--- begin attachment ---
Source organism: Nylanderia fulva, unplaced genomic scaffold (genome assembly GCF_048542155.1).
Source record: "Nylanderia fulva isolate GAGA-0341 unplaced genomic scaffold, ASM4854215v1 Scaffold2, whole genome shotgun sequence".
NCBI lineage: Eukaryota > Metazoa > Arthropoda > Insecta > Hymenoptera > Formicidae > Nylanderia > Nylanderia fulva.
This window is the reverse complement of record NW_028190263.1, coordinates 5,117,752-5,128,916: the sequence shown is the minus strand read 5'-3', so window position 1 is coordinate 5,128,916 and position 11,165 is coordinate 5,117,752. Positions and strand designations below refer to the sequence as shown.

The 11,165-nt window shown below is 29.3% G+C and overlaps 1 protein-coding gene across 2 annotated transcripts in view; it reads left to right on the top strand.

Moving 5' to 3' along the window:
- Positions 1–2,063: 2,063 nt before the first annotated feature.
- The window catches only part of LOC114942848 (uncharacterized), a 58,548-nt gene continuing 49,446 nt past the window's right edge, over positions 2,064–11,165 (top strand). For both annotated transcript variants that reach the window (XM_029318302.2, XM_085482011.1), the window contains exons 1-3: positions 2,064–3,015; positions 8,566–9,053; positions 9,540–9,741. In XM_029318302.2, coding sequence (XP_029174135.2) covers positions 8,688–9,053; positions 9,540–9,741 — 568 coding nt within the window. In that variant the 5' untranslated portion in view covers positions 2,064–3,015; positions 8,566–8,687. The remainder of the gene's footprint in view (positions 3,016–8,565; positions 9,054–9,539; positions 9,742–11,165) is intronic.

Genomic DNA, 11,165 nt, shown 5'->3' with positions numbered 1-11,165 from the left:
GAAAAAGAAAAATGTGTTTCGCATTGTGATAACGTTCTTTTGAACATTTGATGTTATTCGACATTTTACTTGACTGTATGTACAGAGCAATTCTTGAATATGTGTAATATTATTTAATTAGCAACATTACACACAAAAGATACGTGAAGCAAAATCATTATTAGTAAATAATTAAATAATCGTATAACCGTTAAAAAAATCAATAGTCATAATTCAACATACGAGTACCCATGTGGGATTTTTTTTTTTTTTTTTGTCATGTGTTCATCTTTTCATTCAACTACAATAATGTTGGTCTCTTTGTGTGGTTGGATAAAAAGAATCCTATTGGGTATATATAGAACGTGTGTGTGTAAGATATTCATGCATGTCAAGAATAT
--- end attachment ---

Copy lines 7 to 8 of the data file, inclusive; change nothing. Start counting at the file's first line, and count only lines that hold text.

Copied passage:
- Positions 1–2,063: 2,063 nt before the first annotated feature.
- The window catches only part of LOC114942848 (uncharacterized), a 58,548-nt gene continuing 49,446 nt past the window's right edge, over positions 2,064–11,165 (top strand). For both annotated transcript variants that reach the window (XM_029318302.2, XM_085482011.1), the window contains exons 1-3: positions 2,064–3,015; positions 8,566–9,053; positions 9,540–9,741. In XM_029318302.2, coding sequence (XP_029174135.2) covers positions 8,688–9,053; positions 9,540–9,741 — 568 coding nt within the window. In that variant the 5' untranslated portion in view covers positions 2,064–3,015; positions 8,566–8,687. The remainder of the gene's footprint in view (positions 3,016–8,565; positions 9,054–9,539; positions 9,742–11,165) is intronic.